Crowl’s uncle was the team president, which came with perks a teenager could only dream about. 

“'Color analyst,' I guess, would be a big name for it,” he said.

But that was only for away games. His uncle believed if they broadcast the home games, fans would be less likely to come to the ballpark and buy a ticket.

He followed Bill Skeith to the booth and offered some commentary about the Rockets' play. Skeith was also responsible for the nickname given to an eventual Hall-of-Famer who played for McAlester in 1949 and 1950.

During his time on the Rockets, Dorrell Herzog became tired of opposing media assuming his name was misspelled, resulting in his name being written as  “Darrell.” So he asked Skeith for a nickname to clear any of that confusion.

Crowl said thanks to Herzog’s blinding white buzz cut, Skeith settled on "Whitey." That nickname stuck all the way to the majors, where he played before managing the St. Louis Cardinals.

Herzog was inducted into the Hall of Fame in 2010 and  his number 24 was retired by the Cardinals.

Crowl also learned that the Rockets missed out on a prospect that would end up becoming one of baseball’s best.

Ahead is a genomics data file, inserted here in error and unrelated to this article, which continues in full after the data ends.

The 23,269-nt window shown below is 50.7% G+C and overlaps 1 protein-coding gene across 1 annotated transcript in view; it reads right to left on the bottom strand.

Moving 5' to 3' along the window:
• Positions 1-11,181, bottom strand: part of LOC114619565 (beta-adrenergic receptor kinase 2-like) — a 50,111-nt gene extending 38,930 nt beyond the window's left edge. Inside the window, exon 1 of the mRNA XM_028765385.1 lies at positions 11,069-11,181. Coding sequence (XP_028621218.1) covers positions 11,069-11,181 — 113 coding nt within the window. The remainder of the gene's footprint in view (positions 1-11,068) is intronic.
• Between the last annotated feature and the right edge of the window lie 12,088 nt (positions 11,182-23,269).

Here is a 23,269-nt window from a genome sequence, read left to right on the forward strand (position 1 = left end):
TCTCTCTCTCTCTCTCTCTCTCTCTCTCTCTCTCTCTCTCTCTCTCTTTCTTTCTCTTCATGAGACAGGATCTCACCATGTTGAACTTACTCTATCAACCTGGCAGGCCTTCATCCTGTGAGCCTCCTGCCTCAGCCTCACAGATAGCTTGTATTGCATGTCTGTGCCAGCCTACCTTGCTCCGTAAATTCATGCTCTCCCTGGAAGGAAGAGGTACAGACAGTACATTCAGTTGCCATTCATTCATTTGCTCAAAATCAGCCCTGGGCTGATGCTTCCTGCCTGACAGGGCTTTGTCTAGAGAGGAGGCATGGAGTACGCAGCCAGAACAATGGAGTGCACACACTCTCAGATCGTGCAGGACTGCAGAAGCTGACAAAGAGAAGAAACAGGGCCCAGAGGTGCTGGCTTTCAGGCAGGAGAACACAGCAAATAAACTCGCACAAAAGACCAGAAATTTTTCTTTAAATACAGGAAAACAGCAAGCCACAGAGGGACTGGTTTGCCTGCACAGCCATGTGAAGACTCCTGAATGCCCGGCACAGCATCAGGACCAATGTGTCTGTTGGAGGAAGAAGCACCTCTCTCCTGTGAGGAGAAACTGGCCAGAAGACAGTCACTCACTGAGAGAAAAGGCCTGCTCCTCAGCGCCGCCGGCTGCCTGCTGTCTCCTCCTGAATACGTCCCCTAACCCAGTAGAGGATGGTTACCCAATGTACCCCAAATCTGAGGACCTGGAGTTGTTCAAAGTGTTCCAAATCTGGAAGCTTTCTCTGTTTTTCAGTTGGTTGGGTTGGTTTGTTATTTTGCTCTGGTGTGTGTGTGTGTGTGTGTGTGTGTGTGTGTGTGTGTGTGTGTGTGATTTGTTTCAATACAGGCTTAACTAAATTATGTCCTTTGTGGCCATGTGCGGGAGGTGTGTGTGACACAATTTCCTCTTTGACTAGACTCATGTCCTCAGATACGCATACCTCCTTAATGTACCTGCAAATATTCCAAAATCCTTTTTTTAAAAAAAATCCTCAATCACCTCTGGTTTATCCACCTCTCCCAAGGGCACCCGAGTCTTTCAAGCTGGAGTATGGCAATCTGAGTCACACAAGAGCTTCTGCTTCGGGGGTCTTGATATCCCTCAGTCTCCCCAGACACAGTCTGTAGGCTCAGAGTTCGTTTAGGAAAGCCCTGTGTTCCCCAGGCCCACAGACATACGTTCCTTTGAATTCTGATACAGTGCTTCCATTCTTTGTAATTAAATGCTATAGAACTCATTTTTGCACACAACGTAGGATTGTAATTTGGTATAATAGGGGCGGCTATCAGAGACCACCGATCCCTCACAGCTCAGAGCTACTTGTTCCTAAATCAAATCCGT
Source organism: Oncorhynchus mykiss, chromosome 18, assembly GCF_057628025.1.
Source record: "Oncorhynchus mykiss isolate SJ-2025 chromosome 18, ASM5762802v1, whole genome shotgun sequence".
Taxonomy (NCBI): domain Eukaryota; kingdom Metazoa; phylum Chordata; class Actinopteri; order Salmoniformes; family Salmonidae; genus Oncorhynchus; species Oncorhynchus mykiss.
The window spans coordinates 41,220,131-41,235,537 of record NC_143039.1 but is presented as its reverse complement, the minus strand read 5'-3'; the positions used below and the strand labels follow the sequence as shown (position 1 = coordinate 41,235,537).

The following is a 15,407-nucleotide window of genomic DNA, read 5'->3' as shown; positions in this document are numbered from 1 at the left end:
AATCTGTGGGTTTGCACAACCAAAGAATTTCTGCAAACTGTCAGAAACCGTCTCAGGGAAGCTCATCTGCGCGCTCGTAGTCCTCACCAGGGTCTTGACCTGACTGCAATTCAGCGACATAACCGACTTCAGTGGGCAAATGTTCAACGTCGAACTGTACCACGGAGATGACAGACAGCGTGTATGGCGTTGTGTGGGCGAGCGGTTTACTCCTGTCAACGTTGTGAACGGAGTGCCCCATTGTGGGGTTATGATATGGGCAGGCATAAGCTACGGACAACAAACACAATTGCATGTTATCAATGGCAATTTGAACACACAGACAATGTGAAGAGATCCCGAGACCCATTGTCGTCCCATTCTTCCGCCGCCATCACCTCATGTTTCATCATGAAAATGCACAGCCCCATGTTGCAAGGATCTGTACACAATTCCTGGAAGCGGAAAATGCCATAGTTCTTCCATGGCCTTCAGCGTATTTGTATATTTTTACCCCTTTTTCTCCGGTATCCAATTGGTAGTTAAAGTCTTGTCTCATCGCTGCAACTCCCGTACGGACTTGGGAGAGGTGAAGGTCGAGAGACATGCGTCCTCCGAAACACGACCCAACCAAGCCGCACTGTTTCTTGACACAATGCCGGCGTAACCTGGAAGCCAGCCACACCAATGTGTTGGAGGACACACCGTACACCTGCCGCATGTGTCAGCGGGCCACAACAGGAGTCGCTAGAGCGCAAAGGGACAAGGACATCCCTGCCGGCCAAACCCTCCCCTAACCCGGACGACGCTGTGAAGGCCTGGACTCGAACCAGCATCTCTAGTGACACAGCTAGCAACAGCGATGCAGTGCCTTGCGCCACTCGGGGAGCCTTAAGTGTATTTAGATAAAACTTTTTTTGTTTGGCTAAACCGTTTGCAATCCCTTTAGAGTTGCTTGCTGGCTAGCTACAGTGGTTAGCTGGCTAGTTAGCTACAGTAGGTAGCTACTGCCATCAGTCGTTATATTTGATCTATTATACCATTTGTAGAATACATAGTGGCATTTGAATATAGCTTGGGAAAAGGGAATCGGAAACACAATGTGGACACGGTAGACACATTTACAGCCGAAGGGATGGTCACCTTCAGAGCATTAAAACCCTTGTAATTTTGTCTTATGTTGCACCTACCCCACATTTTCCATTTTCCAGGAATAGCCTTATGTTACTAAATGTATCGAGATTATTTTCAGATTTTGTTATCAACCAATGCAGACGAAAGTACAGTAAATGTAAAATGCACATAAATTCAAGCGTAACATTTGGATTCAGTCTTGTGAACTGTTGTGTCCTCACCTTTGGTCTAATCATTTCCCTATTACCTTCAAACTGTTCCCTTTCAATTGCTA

The Rockets and the Independence Yankees, a Kansas minor league team, were both Class D affiliates of the Yanks. Bill McPhail, son of Yankees co-owner Larry McPhail, handled some of the relationships with lower-level teams. He alternated picks between the Rockets and Independence, so if he had a prospect, he would ask McAlester if they wanted him before asking the Kansas team. Then he would flip the order the next time a prospect came around.

This time, it was McAlester’s pick at a player. Crowl said McPhail offered them a young shortstop who, admittedly made a few errors, but had a lot of promise.

The Rockets’ season was already underway, and there really wasn’t room for this youngster.